Note that Austin has a very high percentage of mortgage holders with a rate under 4%. And theoretically should have owners who are willing to hold out, with minimal pressure to list. But the layoffs and dramatic price declines have clearly destroyed the financial advantage that owners thought they had due to having a low rate.

Austin's case is a good lesson to the rest of America of what will happen to the Housing Market when the unemployment rate increases more broadly.

(Another thing to note about Austin is that the mortgage default and foreclosure rate is still low. Evidence that a big uptick in foreclosures is not necessary to cause a price crash and surge in inventory.)

Inventory Predictions for Spring 2023

So how will all of these factors impact inventory on the US Housing Market in March/April/May? What should you expect as a homebuyer or real estate investor?

Well, based on the increase in cash buyers, dramatic collapse in mortgage buyers, and decline in new listings, I'm projecting inventory to be flat in March. Just like it was one year ago in March 2022. But then starting in April I suspect inventory will begin increasing. Like it does every spring.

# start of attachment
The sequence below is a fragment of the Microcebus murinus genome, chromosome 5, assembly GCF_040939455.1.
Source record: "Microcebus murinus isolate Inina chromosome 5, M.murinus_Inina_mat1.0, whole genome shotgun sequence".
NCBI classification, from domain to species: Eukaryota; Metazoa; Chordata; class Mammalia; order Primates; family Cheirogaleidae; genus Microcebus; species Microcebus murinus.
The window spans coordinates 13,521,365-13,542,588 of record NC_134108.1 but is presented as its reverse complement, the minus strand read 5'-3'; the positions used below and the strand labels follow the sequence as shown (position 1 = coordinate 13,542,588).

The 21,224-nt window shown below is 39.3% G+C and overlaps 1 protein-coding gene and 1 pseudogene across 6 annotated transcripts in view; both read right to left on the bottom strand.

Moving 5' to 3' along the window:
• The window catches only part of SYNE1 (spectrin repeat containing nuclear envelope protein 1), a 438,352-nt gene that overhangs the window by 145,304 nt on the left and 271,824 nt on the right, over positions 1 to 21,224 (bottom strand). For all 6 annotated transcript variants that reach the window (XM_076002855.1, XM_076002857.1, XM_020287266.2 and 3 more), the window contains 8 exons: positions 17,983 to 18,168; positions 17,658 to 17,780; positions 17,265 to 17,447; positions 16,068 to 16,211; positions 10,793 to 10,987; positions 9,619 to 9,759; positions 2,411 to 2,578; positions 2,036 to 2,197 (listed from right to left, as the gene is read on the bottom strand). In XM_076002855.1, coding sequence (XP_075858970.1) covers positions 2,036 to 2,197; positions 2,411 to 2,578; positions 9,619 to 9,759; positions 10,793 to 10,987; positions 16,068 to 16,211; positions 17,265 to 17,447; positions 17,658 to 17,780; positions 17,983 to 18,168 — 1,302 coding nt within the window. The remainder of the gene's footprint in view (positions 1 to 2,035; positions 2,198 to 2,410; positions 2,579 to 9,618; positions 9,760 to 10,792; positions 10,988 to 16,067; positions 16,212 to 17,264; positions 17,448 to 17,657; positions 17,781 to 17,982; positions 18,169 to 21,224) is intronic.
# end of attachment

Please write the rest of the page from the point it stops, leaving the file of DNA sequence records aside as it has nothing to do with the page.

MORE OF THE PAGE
And perhaps we have a repeat of 2022, where inventory gains by May reached +100k in a month. And stayed that way through the summer. Or perhaps it's a more typical spring inventory increase where we see monthly gains around +50k.

A lot will depend on how the trajectory of cash buyers, mortgage demand, and new listings trend in future months. However, I will tell you one thing I'm confident in: mortgage demand will not be coming back with where prices and rates are right now.

Collapsed mortgage demand means 70% of homebuyer demand is on ice. The remaining 30% who are cash buyers will be forced to support the market. Just as we're likely to see more people laid off and be pushed into a forced selling situation.

Watch out for February Inventory data from to be updated on the Reventure App this week.

Until then, make sure to familiarize yourself with the January inventory trends. Particularly the YoY Growth Rate. Note a market like Dallas, TX, which is up 199% compared to least year. Which means 3x more homes on the market.

Also make sure to check out historical For Sale Inventory in the graph functionality on the App. This gives a good historical perspective on if inventory is high, normal, or low. In Dallas it's back to normal.

And above all - please comment below and let me know what you're seeing in your local housing market! Especially in regards to inventory.